Blog

Herb gathering

What’s the best way to get value for money, top quality and no problems with adulteration? Go out and harvest your own herbs. Take a good flora – or better still, go along with someone who knows their herbs – and start to sample the abundance on offer. Now is the time for late flowers like yarrow and mallow, seeds and fruits like fennel and native blueberries, and, of course, the fungi. The best time for the leafy parts of...

Posted by Su Bristow on Fri, 21 Jul 2017

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Herbal first aid

‘My child has earache/stomachache/nettle rash’. ‘I’ve burnt myself/cut myself/pulled a muscle’. These are the sort of first aid issues that people call about; not serious enough to go to the doctor, but needing attention right now. And usually, if you know how to use it, there will be something to hand in your kitchen cupboards or growing nearby. So here are a few of the best h...

Posted by Su Bristow on Fri, 14 Jul 2017

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In praise of chocolate

Back in the 70s, when I first started getting interested in food and nutrition, chocolate was recommended as part of a vegetarian diet because of its high iron content. But apart from that, there wasn’t much good you could say about it; it gave you spots, rotted your teeth, made you fat and/or hyperactive, and was a well-known trigger for migraines. How times change. Recent studies have found that the flavanols in cho...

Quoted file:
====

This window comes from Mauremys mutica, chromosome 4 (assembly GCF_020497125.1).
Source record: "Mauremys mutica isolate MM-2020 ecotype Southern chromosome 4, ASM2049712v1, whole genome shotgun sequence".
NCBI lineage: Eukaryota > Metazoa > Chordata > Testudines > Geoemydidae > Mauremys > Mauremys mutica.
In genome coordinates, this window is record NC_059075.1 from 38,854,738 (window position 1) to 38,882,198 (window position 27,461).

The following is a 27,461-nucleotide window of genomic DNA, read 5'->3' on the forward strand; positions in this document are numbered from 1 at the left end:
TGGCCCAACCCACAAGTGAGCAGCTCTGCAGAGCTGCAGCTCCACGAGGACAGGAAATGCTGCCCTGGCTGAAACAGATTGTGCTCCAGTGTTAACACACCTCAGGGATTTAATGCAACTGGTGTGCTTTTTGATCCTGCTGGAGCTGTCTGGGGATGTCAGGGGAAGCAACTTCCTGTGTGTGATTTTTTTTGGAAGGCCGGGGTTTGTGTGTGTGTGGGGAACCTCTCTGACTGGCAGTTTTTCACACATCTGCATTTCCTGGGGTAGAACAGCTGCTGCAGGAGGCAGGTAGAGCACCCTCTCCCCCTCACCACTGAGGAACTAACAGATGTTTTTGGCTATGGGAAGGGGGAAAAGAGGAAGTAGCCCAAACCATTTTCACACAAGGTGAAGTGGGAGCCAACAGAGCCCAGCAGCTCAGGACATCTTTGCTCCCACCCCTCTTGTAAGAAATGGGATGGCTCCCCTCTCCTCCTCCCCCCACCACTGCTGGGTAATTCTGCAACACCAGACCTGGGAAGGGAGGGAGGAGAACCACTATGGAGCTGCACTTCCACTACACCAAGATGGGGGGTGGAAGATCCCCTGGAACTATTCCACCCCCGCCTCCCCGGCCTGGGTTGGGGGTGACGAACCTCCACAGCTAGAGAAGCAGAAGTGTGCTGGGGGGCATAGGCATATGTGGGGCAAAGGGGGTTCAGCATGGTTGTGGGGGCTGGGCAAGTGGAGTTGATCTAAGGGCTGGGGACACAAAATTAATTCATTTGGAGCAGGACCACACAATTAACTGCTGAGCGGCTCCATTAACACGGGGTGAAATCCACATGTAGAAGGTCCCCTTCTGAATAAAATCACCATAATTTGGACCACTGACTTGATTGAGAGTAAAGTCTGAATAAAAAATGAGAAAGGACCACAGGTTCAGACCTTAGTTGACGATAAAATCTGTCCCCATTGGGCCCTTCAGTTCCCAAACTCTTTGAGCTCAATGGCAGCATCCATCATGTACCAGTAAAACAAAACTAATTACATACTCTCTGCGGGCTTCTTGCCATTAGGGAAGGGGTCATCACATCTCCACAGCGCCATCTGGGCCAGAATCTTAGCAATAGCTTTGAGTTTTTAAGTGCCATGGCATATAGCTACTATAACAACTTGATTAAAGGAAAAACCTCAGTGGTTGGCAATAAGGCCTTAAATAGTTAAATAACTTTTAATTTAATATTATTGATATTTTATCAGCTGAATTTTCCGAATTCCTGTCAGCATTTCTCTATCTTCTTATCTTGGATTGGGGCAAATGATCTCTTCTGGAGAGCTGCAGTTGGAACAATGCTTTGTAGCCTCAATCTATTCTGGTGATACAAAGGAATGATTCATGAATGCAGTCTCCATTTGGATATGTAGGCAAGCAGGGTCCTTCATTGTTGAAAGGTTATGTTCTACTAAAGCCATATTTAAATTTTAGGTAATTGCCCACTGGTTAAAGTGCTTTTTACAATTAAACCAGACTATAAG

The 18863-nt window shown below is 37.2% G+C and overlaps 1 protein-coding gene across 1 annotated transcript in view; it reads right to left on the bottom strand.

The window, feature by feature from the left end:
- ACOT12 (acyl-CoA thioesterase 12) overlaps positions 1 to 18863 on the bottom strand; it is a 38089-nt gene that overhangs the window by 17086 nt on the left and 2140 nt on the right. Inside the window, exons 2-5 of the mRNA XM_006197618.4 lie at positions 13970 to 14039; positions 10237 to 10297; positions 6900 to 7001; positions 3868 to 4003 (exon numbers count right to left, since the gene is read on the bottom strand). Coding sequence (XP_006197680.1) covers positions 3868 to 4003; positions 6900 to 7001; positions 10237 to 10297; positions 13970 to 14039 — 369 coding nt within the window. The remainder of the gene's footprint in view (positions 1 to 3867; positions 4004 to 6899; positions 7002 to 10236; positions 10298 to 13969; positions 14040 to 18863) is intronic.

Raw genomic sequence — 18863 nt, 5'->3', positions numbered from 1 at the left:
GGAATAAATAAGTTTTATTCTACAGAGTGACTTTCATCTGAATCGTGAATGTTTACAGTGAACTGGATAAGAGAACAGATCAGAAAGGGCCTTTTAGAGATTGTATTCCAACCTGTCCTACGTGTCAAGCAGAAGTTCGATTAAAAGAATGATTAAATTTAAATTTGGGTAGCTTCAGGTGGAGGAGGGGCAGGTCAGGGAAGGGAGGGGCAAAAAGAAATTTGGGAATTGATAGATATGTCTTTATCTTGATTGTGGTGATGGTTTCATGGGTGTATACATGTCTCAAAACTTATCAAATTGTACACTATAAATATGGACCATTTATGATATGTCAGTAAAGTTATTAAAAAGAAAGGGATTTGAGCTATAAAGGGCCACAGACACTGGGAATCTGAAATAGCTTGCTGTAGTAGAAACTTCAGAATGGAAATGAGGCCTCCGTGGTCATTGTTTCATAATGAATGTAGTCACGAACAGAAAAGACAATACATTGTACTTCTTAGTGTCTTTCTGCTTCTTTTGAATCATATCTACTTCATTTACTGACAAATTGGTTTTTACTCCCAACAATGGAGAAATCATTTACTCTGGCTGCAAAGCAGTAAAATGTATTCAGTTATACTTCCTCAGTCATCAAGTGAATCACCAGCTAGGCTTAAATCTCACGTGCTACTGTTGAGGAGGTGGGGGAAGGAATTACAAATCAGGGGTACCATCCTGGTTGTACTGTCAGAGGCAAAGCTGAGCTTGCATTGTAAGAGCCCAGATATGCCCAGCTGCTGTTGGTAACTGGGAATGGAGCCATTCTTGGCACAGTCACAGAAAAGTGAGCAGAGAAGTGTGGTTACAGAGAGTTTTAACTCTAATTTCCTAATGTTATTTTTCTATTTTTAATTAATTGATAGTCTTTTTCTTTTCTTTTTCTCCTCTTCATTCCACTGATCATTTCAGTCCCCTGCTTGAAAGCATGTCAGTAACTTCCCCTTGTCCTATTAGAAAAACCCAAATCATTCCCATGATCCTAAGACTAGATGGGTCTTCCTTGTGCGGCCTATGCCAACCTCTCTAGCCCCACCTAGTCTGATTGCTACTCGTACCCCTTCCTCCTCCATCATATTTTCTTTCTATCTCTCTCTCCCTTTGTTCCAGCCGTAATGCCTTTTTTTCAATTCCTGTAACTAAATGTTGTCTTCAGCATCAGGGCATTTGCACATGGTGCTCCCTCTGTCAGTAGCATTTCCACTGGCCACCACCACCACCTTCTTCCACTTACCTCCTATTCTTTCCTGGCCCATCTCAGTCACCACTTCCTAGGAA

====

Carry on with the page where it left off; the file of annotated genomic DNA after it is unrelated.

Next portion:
Posted by Su Bristow on Fri, 7 Jul 2017

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Is organic really better?

This debate will run and run. Where fruit and vegetables are concerned, the consensus seems to be that there is not much difference where nutritional value is concerned. You have to take the broader view: which methods are better for the soil, the local biodiversity, and the planet? Then the answer is obvious. One farmer published a photo of his father ploughing a field fifty years ago, with a cloud of gulls following the plough. The same s...

Posted by Su Bristow on Fri, 30 Jun 2017

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Is organic really better?

This debate will run and run. Where fruit and vegetables are concerned, the consensus seems to be that there is not much difference where nutritional value is concerned. You have to take the broader view: which methods are better for the soil, the local biodiversity, and the planet? Then the answer is obvious. One farmer published a photo of his father ploughing a field fifty years ago, with a cloud of gulls following the plough. The same s...

Posted by Su Bristow on Tue, 27 Jun 2017

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